But now, before I go any further, a couple of buts which seem to me to apply to this book and may be disappointments for some readers. Firstly, this is a very slight book, small enough to go in to a jacket pocket (which can be an advantage, of course) and some sixty-four pages. It contains fifty-two poems, each of which begins on a new page. The other reservation is that the cover - and title - picture of Kahlo's painting, What the Water Gave Me is the only reproduction provided. Obviously, it would have been ideal to have been given reproductions for all the paintings used, though that might represent an unreasonable suggestion. For my part, I have found it useful to look up paintings on the web, though some there may be who would prefer to read the poems in isolation.
However, things are not a b ad as I make them sound, for What the Water Gave Me is not just the title poem, it is more pivotal than that. There are in the collection, six poems written from this one painting. The first poem in the book is What the Water Gave Me (I) , the last is What the Water Gave Me (VI) and the other four are scattered throughout. (There are other paintings, too, that have more than one poem written from them.)
So what did the water give Kahlo? What can be clearly seen is that the painting is of her legs as they lie in the bath. Her toes stick up out of the water and their reflections point down into it, with, as Kahlo says (in Petit's words), my half-drowned thoughts bobbing around my legs. We see, then, her thoughts as symbols (or tokens, icons, we might say) that recount (and maybe reconstruct?) her life so far: a sea-shell peppered with bullet holes, a discarded dress, her parents, a double volcano, a dead bird impaled on a tree, two flowering cacti, a skeleton, a girl like a broken doll floating in the water, two of her lesbian lovers, a man in a loin cloth holding a rope looped around the broken doll/girl's neck and then around two rocks... is Kahlo the broken doll/girl? Is the man Diego? Is the rope her salvation? Or the reverse? In the distance a ballerina is dancing on the rope where it is stretched taut between the two rocks. We see also The Empire State Buildingsspewing gangrene over my shins (Petit again, of course).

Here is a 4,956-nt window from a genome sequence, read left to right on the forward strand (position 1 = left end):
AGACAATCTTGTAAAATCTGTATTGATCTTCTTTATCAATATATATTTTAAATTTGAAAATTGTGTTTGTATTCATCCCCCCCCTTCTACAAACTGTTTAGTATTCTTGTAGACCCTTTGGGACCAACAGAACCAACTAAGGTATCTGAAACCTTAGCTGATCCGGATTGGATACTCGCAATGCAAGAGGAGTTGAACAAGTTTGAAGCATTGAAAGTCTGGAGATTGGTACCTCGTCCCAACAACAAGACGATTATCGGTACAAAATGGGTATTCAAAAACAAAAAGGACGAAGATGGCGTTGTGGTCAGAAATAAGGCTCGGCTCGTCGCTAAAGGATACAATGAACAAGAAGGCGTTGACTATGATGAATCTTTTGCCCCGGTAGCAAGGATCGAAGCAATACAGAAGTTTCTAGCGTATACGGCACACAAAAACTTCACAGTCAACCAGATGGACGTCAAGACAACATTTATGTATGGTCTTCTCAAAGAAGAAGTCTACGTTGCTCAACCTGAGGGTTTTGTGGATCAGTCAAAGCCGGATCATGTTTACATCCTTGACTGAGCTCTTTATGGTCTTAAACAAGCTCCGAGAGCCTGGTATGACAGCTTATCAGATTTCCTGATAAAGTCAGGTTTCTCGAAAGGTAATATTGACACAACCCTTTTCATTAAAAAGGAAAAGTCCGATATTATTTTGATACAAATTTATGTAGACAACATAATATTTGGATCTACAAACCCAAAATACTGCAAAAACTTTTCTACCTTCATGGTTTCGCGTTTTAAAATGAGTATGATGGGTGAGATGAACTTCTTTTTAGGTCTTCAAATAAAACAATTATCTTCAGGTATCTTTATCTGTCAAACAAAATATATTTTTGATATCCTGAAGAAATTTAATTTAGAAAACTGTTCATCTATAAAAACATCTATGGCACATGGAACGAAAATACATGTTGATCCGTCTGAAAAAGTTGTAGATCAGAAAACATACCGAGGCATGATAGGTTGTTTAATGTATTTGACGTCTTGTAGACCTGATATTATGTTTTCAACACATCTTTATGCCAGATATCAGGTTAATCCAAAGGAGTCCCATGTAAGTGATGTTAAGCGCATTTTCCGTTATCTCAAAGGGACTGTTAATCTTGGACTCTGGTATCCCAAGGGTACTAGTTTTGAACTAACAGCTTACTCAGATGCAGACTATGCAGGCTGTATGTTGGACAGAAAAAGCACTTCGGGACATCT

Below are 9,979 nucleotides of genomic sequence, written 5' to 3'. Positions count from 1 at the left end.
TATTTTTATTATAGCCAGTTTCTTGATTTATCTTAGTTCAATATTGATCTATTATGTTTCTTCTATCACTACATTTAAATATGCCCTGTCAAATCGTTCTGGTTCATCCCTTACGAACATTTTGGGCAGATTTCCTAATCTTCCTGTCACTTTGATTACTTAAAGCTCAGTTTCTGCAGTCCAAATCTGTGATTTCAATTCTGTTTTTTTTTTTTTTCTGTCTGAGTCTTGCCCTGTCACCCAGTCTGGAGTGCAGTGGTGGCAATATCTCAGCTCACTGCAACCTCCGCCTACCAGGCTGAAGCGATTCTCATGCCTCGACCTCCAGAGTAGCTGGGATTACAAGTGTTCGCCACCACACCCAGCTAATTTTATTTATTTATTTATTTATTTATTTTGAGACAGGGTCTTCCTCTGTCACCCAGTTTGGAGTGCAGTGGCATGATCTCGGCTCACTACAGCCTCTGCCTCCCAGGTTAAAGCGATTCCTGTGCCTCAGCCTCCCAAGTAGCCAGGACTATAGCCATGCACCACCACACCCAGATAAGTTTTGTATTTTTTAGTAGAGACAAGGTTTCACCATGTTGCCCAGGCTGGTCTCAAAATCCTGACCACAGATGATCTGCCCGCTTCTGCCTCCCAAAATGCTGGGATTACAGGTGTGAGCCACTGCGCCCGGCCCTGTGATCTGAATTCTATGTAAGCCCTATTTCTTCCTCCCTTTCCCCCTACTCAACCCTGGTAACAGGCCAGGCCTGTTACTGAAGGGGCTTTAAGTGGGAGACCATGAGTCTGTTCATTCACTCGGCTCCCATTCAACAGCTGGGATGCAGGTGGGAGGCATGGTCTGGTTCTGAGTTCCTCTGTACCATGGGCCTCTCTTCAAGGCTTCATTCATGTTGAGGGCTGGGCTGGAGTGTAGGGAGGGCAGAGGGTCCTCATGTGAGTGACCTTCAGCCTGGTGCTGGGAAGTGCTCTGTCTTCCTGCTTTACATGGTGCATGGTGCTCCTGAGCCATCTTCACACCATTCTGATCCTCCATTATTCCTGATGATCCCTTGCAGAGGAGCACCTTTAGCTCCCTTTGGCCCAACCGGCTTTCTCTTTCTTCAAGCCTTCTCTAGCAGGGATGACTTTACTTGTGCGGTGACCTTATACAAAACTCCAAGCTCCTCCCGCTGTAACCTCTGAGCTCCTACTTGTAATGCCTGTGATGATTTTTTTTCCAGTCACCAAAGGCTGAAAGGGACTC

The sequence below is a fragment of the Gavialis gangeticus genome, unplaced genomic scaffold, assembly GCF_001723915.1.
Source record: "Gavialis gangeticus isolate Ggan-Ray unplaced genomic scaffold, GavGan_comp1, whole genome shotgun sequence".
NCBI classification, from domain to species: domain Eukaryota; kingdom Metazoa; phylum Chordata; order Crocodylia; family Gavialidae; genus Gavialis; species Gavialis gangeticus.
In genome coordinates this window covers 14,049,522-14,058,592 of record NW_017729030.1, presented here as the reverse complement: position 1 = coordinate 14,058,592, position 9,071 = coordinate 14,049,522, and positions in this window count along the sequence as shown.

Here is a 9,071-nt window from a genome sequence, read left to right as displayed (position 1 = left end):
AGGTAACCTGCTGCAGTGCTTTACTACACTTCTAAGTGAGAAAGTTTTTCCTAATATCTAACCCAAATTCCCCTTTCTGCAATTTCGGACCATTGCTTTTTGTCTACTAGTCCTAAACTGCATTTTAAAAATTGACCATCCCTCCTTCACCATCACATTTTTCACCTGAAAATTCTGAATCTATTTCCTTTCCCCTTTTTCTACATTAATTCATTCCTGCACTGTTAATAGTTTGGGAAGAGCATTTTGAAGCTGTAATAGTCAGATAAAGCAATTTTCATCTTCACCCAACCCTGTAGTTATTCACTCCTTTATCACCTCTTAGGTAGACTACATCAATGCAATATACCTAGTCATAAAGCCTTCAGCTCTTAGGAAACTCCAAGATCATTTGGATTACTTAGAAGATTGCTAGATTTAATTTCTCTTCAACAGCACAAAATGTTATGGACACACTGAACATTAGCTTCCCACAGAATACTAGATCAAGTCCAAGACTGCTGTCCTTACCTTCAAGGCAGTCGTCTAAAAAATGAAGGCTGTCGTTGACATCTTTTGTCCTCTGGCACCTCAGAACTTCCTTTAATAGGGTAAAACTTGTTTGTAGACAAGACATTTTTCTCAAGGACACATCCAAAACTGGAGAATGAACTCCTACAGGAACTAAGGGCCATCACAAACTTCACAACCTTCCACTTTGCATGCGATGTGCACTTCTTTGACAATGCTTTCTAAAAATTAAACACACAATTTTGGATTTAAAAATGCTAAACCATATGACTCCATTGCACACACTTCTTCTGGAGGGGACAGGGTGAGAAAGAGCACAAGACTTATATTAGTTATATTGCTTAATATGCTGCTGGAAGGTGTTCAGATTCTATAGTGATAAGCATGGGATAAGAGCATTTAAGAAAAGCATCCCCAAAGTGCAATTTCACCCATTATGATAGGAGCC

Some of the poems are fairly accurate statements of what is in the picture, others use the painting for lift-off, are parallel creations, verbal equivalents of the image.
Below I give a taste or two of what the poems have to offer, beginning with the last three verses of What the Water Gave Me (V)
The water a poured mirror, its song
rising up the chromatic scale
to create land on the surface.
The currents shiver like shaken glass
splashing my legs with shoals of pigment -
the blue sting, the red ache,
how art works on the pain spectrum.
The next poem I quote in full: Diego and I
Diego the glutton, guzzling monkey brains
and hummingbird hearts,
who, after dinner, releases my hair
as if opening a zoo cage
and out fly my eyes on bat wings.
all the nocturnal creatures
that live in my mouth
burrow deep inside me, scuttling
into the slaughterhouse of my body.
The following lines are taken from Self-Portrait with Thorn Necklace and Hummingbird (III)
He is my wizard, my precious son.
Every morning he springs fully formed
from my thighs
to battle with my sickness.
When my painting is done
he hangs himself from my neck
on a garland of thorns.
I am my hummingbird.
And finally, another complete verse: Still Life
The sun and the moon
to the size of an orange
and a pomegranate.
They hover above
my bedside table
daring me to taste them.